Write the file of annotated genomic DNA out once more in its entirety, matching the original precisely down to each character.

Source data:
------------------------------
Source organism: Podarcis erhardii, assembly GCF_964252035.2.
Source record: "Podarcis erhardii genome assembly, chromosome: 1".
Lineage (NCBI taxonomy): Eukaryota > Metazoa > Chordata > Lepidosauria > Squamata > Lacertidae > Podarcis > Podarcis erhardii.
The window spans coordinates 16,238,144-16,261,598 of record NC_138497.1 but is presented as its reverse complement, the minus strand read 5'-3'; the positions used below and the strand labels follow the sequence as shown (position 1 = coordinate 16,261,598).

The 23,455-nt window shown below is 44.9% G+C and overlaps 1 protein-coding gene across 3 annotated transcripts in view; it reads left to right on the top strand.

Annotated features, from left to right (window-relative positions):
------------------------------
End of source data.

Source organism: Podarcis erhardii, assembly GCF_964252035.2.
Source record: "Podarcis erhardii genome assembly, chromosome: 1".
Lineage (NCBI taxonomy): Eukaryota > Metazoa > Chordata > Lepidosauria > Squamata > Lacertidae > Podarcis > Podarcis erhardii.
The window spans coordinates 16,238,144-16,261,598 of record NC_138497.1 but is presented as its reverse complement, the minus strand read 5'-3'; the positions used below and the strand labels follow the sequence as shown (position 1 = coordinate 16,261,598).

The 23,455-nt window shown below is 44.9% G+C and overlaps 1 protein-coding gene across 3 annotated transcripts in view; it reads left to right on the top strand.

Annotated features, from left to right (window-relative positions):